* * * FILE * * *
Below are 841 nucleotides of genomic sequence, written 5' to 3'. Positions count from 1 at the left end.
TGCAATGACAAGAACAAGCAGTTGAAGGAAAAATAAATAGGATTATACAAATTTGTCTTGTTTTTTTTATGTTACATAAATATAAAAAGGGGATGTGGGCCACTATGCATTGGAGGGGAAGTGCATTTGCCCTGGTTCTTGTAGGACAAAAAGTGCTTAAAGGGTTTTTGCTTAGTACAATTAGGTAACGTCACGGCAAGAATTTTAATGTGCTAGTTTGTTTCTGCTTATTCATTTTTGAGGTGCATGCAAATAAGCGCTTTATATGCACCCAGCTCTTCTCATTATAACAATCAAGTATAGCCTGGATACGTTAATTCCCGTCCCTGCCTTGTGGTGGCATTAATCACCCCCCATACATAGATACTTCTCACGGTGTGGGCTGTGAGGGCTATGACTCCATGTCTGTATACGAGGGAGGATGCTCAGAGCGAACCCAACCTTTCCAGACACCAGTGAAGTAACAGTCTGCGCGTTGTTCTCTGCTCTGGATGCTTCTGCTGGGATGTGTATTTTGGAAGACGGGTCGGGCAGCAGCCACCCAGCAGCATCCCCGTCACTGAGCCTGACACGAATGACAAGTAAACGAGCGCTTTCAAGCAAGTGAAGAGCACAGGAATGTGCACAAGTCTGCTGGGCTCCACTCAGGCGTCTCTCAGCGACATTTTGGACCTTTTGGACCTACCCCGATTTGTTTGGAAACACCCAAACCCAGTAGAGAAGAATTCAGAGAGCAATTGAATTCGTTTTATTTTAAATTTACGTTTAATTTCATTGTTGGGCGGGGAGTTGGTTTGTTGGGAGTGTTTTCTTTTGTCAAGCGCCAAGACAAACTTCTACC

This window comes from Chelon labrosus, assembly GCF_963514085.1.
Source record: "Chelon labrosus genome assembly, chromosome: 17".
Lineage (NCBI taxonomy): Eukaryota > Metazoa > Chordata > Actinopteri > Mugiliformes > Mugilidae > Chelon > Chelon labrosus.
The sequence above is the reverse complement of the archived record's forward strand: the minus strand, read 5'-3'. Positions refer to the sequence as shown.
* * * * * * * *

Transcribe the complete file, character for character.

Below are 841 nucleotides of genomic sequence, written 5' to 3'. Positions count from 1 at the left end.
TGCAATGACAAGAACAAGCAGTTGAAGGAAAAATAAATAGGATTATACAAATTTGTCTTGTTTTTTTTATGTTACATAAATATAAAAAGGGGATGTGGGCCACTATGCATTGGAGGGGAAGTGCATTTGCCCTGGTTCTTGTAGGACAAAAAGTGCTTAAAGGGTTTTTGCTTAGTACAATTAGGTAACGTCACGGCAAGAATTTTAATGTGCTAGTTTGTTTCTGCTTATTCATTTTTGAGGTGCATGCAAATAAGCGCTTTATATGCACCCAGCTCTTCTCATTATAACAATCAAGTATAGCCTGGATACGTTAATTCCCGTCCCTGCCTTGTGGTGGCATTAATCACCCCCCATACATAGATACTTCTCACGGTGTGGGCTGTGAGGGCTATGACTCCATGTCTGTATACGAGGGAGGATGCTCAGAGCGAACCCAACCTTTCCAGACACCAGTGAAGTAACAGTCTGCGCGTTGTTCTCTGCTCTGGATGCTTCTGCTGGGATGTGTATTTTGGAAGACGGGTCGGGCAGCAGCCACCCAGCAGCATCCCCGTCACTGAGCCTGACACGAATGACAAGTAAACGAGCGCTTTCAAGCAAGTGAAGAGCACAGGAATGTGCACAAGTCTGCTGGGCTCCACTCAGGCGTCTCTCAGCGACATTTTGGACCTTTTGGACCTACCCCGATTTGTTTGGAAACACCCAAACCCAGTAGAGAAGAATTCAGAGAGCAATTGAATTCGTTTTATTTTAAATTTACGTTTAATTTCATTGTTGGGCGGGGAGTTGGTTTGTTGGGAGTGTTTTCTTTTGTCAAGCGCCAAGACAAACTTCTACC

This window comes from Chelon labrosus, assembly GCF_963514085.1.
Source record: "Chelon labrosus genome assembly, chromosome: 17".
Lineage (NCBI taxonomy): Eukaryota > Metazoa > Chordata > Actinopteri > Mugiliformes > Mugilidae > Chelon > Chelon labrosus.
The sequence above is the reverse complement of the archived record's forward strand: the minus strand, read 5'-3'. Positions refer to the sequence as shown.